By: Odigbo Ugochukwu Sandra [Miss] Esq.

On the 17th of August, 2020, Mr. David Hundeyin released an article titled “David Hundeyin’s State Theft, Cryonism and Civil Rights Violations: Inside the Hidden Horrors of the CAMA 2020 Bill”. The article was an analysis expressing the writer’s reservations about the Companies and Allied Matters Act, 2020 which was signed into law by President Muhammadu Buhari on the 7th of August, 2020. Having read the very well written article, I recognize and applaud the writer’s need to call out the Nigerian government where he feels they have fallen short of their mandate.

However, there is a glaring shortsightedness in the analysis in the article. I believe this myopia stems from the fact that the writer is not a lawyer and may not have the wherewithal to interpret matters of the law as a lawyer can. Certain seemingly straightforward and simple words mean so much in the legal parlance. Also, the writer, in some cases, failed to present a holistic view of entire provisions and limited himself to the analysis of singular sections which, when read alone, do not present the full intent of the provision.

The article by Mr. Hundeyin raised a lot of social media attention which caused an uproar as there was a gaping absence of a devil’s advocate point of view. A few lawyers attempted to respond to the allegations in the article, but there are still a lot of unanswered questions. Thus, this article is aimed at explaining to the average Nigerian in the most layman terms the actual intendments of the sections highlighted in Mr Hundeyin’s article.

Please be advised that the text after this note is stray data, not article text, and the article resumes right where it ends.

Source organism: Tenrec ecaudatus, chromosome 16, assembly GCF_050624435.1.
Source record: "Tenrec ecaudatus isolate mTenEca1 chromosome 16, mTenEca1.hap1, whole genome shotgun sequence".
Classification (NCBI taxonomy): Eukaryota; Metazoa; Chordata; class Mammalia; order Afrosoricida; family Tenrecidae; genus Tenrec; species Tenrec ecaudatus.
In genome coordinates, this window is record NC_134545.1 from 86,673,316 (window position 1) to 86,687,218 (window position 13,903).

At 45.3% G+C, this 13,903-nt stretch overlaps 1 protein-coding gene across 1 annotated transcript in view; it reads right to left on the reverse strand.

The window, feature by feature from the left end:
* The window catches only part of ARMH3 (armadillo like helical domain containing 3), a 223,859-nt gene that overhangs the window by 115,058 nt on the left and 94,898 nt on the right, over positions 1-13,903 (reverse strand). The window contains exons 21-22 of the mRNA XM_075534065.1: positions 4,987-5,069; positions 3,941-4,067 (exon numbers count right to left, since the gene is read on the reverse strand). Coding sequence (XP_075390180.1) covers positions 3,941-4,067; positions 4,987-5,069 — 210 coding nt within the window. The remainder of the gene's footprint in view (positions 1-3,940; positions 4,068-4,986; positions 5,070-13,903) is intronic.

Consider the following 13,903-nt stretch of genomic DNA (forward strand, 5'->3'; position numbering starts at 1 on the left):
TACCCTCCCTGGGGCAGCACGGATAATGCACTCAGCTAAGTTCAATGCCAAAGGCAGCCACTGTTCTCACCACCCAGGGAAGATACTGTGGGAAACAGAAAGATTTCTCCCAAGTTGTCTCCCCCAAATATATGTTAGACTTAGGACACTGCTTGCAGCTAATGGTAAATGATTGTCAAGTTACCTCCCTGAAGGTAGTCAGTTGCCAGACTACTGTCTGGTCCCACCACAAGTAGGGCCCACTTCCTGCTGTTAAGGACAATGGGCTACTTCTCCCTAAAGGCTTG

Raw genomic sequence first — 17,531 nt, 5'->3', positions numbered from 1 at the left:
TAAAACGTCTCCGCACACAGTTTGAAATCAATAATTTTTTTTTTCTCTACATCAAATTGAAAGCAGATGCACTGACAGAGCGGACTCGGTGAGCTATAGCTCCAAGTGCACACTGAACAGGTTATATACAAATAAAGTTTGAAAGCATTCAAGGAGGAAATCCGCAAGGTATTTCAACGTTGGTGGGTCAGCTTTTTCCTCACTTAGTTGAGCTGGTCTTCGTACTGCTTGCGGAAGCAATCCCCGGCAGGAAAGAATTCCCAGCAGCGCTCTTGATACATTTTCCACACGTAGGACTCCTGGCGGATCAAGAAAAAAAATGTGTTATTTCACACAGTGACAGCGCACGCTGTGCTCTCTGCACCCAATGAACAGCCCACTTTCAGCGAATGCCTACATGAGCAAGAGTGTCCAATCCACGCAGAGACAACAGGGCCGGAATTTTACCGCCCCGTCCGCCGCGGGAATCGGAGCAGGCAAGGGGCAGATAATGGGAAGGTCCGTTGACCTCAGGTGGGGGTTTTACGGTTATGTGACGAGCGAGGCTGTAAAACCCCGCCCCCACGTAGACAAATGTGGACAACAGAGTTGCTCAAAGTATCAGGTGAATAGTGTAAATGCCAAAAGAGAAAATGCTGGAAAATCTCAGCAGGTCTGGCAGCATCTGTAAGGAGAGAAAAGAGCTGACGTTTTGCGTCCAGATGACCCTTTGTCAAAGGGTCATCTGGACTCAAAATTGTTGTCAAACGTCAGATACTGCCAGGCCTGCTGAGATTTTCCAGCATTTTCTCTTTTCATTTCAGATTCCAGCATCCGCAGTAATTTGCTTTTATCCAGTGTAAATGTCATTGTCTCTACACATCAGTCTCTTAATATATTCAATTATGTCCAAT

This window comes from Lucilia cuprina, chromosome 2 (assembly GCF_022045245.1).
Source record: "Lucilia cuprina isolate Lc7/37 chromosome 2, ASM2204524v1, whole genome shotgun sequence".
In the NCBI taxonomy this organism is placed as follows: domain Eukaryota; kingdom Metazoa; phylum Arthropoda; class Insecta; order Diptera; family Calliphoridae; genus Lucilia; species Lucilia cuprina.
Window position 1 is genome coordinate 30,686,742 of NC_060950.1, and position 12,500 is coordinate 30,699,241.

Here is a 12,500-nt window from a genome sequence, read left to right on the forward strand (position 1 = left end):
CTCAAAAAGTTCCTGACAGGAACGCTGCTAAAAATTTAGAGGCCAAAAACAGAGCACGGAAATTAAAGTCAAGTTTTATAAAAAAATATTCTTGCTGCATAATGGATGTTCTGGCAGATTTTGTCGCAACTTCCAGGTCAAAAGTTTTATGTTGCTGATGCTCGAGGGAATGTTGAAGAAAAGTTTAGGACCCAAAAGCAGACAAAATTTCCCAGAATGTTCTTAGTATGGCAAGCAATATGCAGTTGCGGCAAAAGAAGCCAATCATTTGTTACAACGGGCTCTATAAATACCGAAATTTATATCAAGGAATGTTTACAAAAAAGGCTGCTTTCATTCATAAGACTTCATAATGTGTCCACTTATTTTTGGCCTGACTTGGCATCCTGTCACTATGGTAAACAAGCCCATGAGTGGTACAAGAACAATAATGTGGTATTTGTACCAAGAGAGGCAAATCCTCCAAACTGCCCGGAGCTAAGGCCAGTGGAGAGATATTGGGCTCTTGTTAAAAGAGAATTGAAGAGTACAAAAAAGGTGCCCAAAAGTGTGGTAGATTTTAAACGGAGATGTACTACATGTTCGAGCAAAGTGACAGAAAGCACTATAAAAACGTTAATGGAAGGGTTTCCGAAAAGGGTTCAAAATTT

CAMA 2020: NGO Bill in Disguise?


The interpretation ascribed to the above marked clauses is as follows:

“The commission may remove and replace the trustees of a CSO if it determines that it is in “the public interest” to do so – in its sole opinion and based on criteria nobody else has access to.” 

This interpretation is wrong. Let’s take a wholesome look and attempt a more applicable interpretation. This section gives the CAC the power to suspend and appoint trustees where it appears to the commission amongst other grounds, that it is necessary for the purpose of securing public interest. This provision appears draconian at first glance, does it not?

But taking a closer look, it is immediately followed by directions to the Court as regards its powers to make the order upon which this suspension and appointment may be made. First, an order must be obtained from the Court. The Act is silent as to whether the Order is to be obtained by a motion on notice or a motion exparte. For non-lawyers, a motion on notice requires that the other party be notified and appear in Court where the Court will then hear both sides and decide whether or not to grant the motion; while a motion exparte is one where the Court grants the order without recourse or notification to the other party.

A motion exparte is typically granted in two instances:

  • Where a law specifically provides that application be by motion exparte
  • Where there is grave urgency and the rights of the applicant may be irrevocably affected if the motion is not granted.

See the Federal High Court Rules at Rule 26; Itama Vs Osaro-Lai (2000) 6 NWLR (pt 661) 551; Kotoye Vs CBN (1989) 419